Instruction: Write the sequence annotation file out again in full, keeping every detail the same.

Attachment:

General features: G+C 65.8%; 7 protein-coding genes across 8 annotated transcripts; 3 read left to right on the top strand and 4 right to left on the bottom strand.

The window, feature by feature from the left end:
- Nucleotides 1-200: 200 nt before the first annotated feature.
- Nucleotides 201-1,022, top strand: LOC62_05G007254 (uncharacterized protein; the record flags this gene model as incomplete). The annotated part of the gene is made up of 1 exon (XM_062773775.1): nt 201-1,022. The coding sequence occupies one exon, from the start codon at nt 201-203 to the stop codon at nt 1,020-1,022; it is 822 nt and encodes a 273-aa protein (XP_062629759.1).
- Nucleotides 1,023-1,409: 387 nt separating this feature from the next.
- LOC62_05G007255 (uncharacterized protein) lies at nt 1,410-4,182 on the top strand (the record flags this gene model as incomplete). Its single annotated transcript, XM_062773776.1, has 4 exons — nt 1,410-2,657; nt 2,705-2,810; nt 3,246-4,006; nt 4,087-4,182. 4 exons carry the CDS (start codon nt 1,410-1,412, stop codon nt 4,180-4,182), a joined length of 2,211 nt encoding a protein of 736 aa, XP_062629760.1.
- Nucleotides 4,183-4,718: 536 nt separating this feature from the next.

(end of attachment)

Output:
General features: G+C 65.8%; 7 protein-coding genes across 8 annotated transcripts; 3 read left to right on the top strand and 4 right to left on the bottom strand.

The window, feature by feature from the left end:
- Nucleotides 1-200: 200 nt before the first annotated feature.
- Nucleotides 201-1,022, top strand: LOC62_05G007254 (uncharacterized protein; the record flags this gene model as incomplete). The annotated part of the gene is made up of 1 exon (XM_062773775.1): nt 201-1,022. The coding sequence occupies one exon, from the start codon at nt 201-203 to the stop codon at nt 1,020-1,022; it is 822 nt and encodes a 273-aa protein (XP_062629759.1).
- Nucleotides 1,023-1,409: 387 nt separating this feature from the next.
- LOC62_05G007255 (uncharacterized protein) lies at nt 1,410-4,182 on the top strand (the record flags this gene model as incomplete). Its single annotated transcript, XM_062773776.1, has 4 exons — nt 1,410-2,657; nt 2,705-2,810; nt 3,246-4,006; nt 4,087-4,182. 4 exons carry the CDS (start codon nt 1,410-1,412, stop codon nt 4,180-4,182), a joined length of 2,211 nt encoding a protein of 736 aa, XP_062629760.1.
- Nucleotides 4,183-4,718: 536 nt separating this feature from the next.